All Commentary
Monday, January 22, 2018

Minimum Wage Fallout Is Caused by Government, Not Businesses

Employees don't magically become more productive because businesses have to pay them more, so they need to make up the losses elsewhere.

Terence Ong [CC BY-SA 3.0 (]

Both in Canada and in the U.S., many jurisdictions have “listened” to the people and enacted feel-good legislation like increasing the minimum wage, sometimes up to $15 an hour. Now that the consequences of such actions are being felt, people naturally blame… private corporations.

In Ontario, famous doughnut chain Tim Hortons sent a letter to all their employees saying that many of their benefits, such as paid breaks and dental benefits, will be scaled down or canceled altogether. Meanwhile, the Great Canadian Bagel chain has announced a price increase to pay for the newly imposed wages.

Unhappy with these changes, an Ottawa-based labor council set up a “bully hotline” so that employees can anonymously denounce employers who “violate the spirit of the new law.” Many “Timmies” regulars are even calling on a boycott of the chain to show their discontent.

In the U.S., a recent picture from a Subway restaurant in Seattle, Washington, shows the franchise owner stating that, because of all the costs incurred (including high minimum wage), he cannot accept one-dollar coupons for the footlong of the day.

It is almost a miracle that the chain hasn’t cut back on employees altogether. Market Forces Affect Everything

Who is to blame for those changes on both sides of the border? Unfettered-capitalist-neoliberal-puppy-eating-Koch-brother greed? Heartless managers who just want to exploit their workers?

No, the cutting back of hours, benefits, and discounts is a working of the markets, i.e. of every customer’s decisions. Since franchises like McDonald’s have, on average, a profit margin of 2.4 percent, the slightest sudden increase in costs will eat that margin away. It’s a highly competitive and difficult world; as much as 30 percent of Quiznos franchises default on their government-backed loans.

In Canada, for example, Ontario mandated an increase of the minimum wage from $11.60 to $14 this year, and to $15 next January 1. These respectively represent an increase of 20.7 and 29.3 percent. In order to keep up with the competition – and considering the high costs of owning a Timmies franchise – it is, therefore, no surprise that Ontario restaurants cut back on benefits.

It is almost a miracle that the chain hasn’t cut back on employees altogether. More and more in the U.S., fast-food restaurants are investing in self-serving kiosks in order to cut back on these brutal increases in wages. (Reminder: the federal minimum wage is $7.25. Increasing it to $15 would more than double that cost).

Minimum Wage is Wage Eugenics

These developments should not surprise people who understand the basics of supply and demand.

Normally, wages are determined at the intersection of supply (employees offering their services, the blue line) and demand (employers wanting workers, the orange line), the letter E. Since working in retail or restaurants requires little more than a high school diploma, that equilibrium is much lower than, say, a heart surgeon, who must endure years of training and study.

But when governments come and impose a minimum wage (the dark line), wages do increase… at the expense of workers. With a base wage now at E’, more workers want to work but fewer employers want to hire because of the increased cost. The newly formed triangle is made of surplus workers, i.e. unemployed workers who can’t find a job. This unlucky Brian meme summarizes the situation of what minimum wage is: wage eugenics.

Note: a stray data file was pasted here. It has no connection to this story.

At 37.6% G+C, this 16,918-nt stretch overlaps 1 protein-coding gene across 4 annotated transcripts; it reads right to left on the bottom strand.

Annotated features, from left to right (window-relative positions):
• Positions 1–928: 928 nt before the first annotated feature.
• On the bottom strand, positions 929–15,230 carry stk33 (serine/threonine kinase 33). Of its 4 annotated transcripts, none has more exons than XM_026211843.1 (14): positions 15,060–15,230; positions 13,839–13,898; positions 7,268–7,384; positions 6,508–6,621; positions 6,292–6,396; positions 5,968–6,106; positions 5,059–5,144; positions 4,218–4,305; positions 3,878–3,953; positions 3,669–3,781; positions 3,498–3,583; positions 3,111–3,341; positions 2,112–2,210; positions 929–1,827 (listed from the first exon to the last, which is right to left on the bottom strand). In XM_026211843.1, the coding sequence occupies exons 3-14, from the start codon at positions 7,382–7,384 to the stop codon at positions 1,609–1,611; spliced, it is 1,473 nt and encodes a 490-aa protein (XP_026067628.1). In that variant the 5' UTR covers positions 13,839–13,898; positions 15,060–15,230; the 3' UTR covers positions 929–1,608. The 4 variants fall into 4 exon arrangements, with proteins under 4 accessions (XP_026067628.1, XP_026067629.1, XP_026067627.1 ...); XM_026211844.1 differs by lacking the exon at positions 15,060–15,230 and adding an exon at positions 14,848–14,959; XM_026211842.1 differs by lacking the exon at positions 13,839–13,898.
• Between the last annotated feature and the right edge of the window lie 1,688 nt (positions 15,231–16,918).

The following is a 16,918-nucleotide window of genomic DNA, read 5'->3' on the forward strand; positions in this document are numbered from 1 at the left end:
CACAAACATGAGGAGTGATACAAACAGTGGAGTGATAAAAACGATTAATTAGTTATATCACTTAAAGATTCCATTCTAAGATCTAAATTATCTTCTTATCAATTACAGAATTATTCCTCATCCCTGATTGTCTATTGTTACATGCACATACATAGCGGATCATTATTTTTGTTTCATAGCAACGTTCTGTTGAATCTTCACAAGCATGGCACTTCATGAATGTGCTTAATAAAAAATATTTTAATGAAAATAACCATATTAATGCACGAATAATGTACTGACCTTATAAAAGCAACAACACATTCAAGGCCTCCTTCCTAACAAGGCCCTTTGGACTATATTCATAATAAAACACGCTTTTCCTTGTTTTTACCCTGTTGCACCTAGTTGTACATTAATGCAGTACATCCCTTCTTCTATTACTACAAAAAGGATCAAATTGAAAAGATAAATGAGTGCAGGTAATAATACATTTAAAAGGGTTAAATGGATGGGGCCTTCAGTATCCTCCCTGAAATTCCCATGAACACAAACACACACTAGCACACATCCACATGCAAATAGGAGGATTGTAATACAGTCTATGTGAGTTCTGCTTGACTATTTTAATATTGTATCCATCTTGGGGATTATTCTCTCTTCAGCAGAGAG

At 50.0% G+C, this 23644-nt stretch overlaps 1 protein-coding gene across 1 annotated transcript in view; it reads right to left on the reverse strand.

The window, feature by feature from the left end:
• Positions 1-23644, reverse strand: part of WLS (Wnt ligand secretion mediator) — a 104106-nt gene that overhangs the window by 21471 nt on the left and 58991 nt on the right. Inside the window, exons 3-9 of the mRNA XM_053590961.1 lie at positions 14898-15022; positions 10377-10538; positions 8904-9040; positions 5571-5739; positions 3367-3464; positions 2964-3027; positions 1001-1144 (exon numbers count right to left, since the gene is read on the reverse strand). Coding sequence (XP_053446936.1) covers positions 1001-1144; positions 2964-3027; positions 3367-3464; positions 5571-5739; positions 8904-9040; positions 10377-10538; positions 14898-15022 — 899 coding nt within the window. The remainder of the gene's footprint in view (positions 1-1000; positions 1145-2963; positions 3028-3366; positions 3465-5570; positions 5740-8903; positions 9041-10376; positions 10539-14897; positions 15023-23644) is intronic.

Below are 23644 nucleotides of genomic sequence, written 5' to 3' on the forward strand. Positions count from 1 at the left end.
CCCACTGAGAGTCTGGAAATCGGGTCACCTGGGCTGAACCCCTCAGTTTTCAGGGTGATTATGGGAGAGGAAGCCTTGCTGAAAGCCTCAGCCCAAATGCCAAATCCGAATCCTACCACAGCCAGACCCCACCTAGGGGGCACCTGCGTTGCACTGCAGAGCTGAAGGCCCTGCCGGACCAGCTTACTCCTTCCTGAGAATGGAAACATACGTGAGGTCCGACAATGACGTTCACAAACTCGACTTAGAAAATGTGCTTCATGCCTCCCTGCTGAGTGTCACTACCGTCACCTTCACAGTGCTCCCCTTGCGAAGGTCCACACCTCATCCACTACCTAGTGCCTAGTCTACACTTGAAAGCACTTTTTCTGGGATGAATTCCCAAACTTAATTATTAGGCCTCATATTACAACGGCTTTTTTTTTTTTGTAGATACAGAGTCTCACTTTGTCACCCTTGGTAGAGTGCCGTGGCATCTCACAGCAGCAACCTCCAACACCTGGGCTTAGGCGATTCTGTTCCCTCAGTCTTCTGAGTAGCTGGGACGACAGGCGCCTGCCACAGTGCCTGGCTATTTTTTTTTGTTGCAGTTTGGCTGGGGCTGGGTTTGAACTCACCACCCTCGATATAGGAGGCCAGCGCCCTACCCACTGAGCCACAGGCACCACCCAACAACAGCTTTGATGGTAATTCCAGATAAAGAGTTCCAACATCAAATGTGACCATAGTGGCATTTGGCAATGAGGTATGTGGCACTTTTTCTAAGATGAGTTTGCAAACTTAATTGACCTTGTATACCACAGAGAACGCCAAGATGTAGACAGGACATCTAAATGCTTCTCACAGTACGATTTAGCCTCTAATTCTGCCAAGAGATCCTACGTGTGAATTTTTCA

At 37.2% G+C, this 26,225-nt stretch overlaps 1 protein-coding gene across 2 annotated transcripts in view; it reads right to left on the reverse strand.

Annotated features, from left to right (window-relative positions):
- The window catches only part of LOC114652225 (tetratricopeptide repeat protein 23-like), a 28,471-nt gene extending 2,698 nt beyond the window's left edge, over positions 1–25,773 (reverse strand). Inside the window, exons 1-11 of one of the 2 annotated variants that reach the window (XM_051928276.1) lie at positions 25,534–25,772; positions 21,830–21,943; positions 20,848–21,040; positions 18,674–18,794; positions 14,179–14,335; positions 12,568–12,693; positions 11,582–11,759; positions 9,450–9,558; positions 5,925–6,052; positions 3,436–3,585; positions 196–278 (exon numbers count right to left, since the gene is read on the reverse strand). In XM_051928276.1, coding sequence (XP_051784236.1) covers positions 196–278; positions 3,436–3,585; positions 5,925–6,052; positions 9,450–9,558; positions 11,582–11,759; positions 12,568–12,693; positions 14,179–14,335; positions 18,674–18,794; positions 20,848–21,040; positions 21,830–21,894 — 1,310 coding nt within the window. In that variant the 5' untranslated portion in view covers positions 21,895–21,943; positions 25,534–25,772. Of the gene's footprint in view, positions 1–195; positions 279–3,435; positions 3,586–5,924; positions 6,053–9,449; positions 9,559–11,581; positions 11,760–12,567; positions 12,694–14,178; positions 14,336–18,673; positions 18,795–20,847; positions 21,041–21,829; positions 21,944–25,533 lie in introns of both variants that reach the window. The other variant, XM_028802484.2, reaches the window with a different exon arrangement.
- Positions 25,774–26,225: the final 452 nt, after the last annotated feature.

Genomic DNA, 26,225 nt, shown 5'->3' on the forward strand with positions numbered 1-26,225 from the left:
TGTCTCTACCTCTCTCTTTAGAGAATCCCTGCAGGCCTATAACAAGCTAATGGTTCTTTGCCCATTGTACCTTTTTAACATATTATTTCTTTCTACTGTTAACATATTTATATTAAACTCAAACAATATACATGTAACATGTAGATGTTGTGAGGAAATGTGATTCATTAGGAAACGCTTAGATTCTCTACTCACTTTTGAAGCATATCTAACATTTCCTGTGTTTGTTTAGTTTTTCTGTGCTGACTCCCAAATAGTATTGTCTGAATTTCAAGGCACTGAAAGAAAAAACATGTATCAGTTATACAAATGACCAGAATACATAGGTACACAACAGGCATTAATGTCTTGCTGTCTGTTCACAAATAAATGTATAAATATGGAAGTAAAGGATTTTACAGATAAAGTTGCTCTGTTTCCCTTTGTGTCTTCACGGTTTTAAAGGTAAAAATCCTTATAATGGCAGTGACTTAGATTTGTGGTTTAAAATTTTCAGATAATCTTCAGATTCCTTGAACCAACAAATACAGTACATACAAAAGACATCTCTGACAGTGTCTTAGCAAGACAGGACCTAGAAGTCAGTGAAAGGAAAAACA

And don’t think it’s a vice; creating unemployment was the explicit goal of imposing a minimum wage. It was a Machiavellian scheme imagined during the so-called Progressive Era (late 19th Century to about the 1920s), where it was thought that governments could better humanity by “weeding out” undesirables – in other words, eugenics.

In the U.S., this eugenic attitude was explicitly aimed at African Americans, whose (generally) lower productivity gave them lower wages. To “fight” this problem nationwide, the Hoover administration passed, in 1931, the Davis-Bacon Act in order to impose “prevailing wage” (usually unionized) on all federal contracts. It was a thinly veiled attempt to “weed out” non-unionized workers, who were either African American or immigrant, in order to protect unionized, white jobs. Supporters of the bill, like Representative Clayton Algood, were very explicit in their racist intents:

That contractor has cheap colored labor that he transports, and he puts them in cabins, and it is labor of that sort that is in competition with white labor throughout the country.

But while the racist intent of the minimum wage has disappeared, its effect is always very real. It greatly affects the people it wants to help, i.e. low-skilled workers, and leaves them with fewer options. So don’t be fooled by unemployment statistics from the Bureau of Labor Statistics. Youth participation rates (ages 16-19) are still hovering around all-time lows (affected, among others, by minimum wage laws); this means that fewer of them are looking for jobs, decreasing unemployment figures.

It gets worse when breaking down races; only 28.8 percent of African American youth were working or looking for a job, compared to 31.6 for Hispanics and 36.7 percent for whites in December 2017.

In short, people in Ontario, and everywhere, should be directing their anger at their elected officials for imposing wage eugenics. Since private corporations don’t have access to unlimited amounts of cash, they have no choice but to make hard decisions in order to stay in business. This may include reduced hours, an increase in prices, firing people, or, in the worst cases, bankruptcy.